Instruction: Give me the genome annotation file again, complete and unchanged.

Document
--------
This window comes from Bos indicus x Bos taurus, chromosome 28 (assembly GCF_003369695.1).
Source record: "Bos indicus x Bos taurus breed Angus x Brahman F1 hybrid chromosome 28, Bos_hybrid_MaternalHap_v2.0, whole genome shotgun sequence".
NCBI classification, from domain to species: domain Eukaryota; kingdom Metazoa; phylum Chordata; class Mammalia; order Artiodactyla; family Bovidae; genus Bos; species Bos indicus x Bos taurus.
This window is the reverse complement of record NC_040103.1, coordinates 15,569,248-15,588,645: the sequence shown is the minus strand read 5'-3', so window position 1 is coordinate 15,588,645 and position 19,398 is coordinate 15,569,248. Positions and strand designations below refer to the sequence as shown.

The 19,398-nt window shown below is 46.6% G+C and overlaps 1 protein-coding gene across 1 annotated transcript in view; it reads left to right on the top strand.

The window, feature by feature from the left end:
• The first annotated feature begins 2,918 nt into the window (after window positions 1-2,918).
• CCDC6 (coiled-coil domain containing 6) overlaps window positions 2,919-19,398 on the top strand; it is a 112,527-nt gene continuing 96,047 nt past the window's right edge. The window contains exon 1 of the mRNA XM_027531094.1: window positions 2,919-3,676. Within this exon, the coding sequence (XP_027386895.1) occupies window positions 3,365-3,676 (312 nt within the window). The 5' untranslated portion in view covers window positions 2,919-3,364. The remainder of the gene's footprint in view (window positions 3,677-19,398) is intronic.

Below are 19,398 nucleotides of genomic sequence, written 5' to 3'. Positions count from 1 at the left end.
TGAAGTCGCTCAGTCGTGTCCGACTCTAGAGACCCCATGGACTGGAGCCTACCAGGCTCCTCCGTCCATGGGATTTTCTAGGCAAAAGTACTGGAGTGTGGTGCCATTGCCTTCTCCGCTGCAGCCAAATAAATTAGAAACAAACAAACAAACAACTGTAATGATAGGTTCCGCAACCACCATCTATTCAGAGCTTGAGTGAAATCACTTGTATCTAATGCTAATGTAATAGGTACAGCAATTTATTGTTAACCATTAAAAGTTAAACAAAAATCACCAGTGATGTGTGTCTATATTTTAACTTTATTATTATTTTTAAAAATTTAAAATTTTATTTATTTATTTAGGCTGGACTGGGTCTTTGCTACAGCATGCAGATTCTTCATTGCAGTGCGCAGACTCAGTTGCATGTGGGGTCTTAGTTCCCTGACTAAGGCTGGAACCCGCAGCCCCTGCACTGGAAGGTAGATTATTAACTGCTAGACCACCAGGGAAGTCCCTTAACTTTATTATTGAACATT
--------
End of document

This window comes from Bos indicus x Bos taurus, chromosome 28 (assembly GCF_003369695.1).
Source record: "Bos indicus x Bos taurus breed Angus x Brahman F1 hybrid chromosome 28, Bos_hybrid_MaternalHap_v2.0, whole genome shotgun sequence".
NCBI classification, from domain to species: domain Eukaryota; kingdom Metazoa; phylum Chordata; class Mammalia; order Artiodactyla; family Bovidae; genus Bos; species Bos indicus x Bos taurus.
This window is the reverse complement of record NC_040103.1, coordinates 15,569,248-15,588,645: the sequence shown is the minus strand read 5'-3', so window position 1 is coordinate 15,588,645 and position 19,398 is coordinate 15,569,248. Positions and strand designations below refer to the sequence as shown.

The 19,398-nt window shown below is 46.6% G+C and overlaps 1 protein-coding gene across 1 annotated transcript in view; it reads left to right on the top strand.

The window, feature by feature from the left end:
• The first annotated feature begins 2,918 nt into the window (after window positions 1-2,918).
• CCDC6 (coiled-coil domain containing 6) overlaps window positions 2,919-19,398 on the top strand; it is a 112,527-nt gene continuing 96,047 nt past the window's right edge. The window contains exon 1 of the mRNA XM_027531094.1: window positions 2,919-3,676. Within this exon, the coding sequence (XP_027386895.1) occupies window positions 3,365-3,676 (312 nt within the window). The 5' untranslated portion in view covers window positions 2,919-3,364. The remainder of the gene's footprint in view (window positions 3,677-19,398) is intronic.

Below are 19,398 nucleotides of genomic sequence, written 5' to 3'. Positions count from 1 at the left end.
TGAAGTCGCTCAGTCGTGTCCGACTCTAGAGACCCCATGGACTGGAGCCTACCAGGCTCCTCCGTCCATGGGATTTTCTAGGCAAAAGTACTGGAGTGTGGTGCCATTGCCTTCTCCGCTGCAGCCAAATAAATTAGAAACAAACAAACAAACAACTGTAATGATAGGTTCCGCAACCACCATCTATTCAGAGCTTGAGTGAAATCACTTGTATCTAATGCTAATGTAATAGGTACAGCAATTTATTGTTAACCATTAAAAGTTAAACAAAAATCACCAGTGATGTGTGTCTATATTTTAACTTTATTATTATTTTTAAAAATTTAAAATTTTATTTATTTATTTAGGCTGGACTGGGTCTTTGCTACAGCATGCAGATTCTTCATTGCAGTGCGCAGACTCAGTTGCATGTGGGGTCTTAGTTCCCTGACTAAGGCTGGAACCCGCAGCCCCTGCACTGGAAGGTAGATTATTAACTGCTAGACCACCAGGGAAGTCCCTTAACTTTATTATTGAACATT